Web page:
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I'm following Udacity Deep learning course and the instructor briefly explained about the "Sampled Softmax" used in word2vec.

In tensorflow word2vec_basic.py, the implementation is like below.

for j in range(num_skips):
  while target in targets_to_avoid:
    target = random.randint(0, span - 1) # randomly choose a word from the context of target word
  targets_to_avoid.append(target)

I'm having hard time understanding why randomly remove some words would work well even if it reduces the computaion. Can someone shed some light on it?

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I'm not fully across this implementation, but I think I understand what you're asking.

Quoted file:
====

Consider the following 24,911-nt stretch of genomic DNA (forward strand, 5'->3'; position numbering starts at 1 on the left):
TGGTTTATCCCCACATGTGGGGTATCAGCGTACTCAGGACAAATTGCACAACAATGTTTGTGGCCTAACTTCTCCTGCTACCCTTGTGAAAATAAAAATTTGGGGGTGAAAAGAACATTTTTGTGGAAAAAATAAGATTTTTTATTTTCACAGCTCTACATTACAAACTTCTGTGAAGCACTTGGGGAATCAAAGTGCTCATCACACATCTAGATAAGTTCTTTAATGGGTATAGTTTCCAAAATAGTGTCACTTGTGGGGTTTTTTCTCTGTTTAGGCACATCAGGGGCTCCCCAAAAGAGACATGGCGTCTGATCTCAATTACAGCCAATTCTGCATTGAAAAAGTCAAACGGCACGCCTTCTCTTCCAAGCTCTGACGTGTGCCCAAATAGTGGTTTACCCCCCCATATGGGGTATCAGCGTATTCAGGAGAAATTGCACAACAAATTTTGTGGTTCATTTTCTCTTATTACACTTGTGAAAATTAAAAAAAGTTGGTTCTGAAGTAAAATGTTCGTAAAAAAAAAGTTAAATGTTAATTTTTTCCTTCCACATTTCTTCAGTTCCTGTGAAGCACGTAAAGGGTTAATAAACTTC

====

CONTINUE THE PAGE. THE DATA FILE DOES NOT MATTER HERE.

If we randomly skip words in the context window, we're still going to see all of them, on average.

We loop through the dataset multiple times so we're going to train on the same example many times. Each time we'll probably see a different subset of the words in the window, but on average we'll see all of them.

Hope that's clear / I understood what you're asking.

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  • $\begingroup$ Is that a kind of dropout? en.wikipedia.org/wiki/Dropout_(neural_networks) $\endgroup$ – hamster on wheels Aug 4 '17 at 20:54
  • $\begingroup$ Not really. This won't make the network any more (or less) robust as per dropout. It's closer in principle to subsampling an over-represented class when dealing with class-imbalanced data. $\endgroup$ – nlml Aug 4 '17 at 21:01
  • $\begingroup$ Yup, your answer is what I was looking for. Thanks!! $\endgroup$ – Aaron Aug 14 '17 at 15:31

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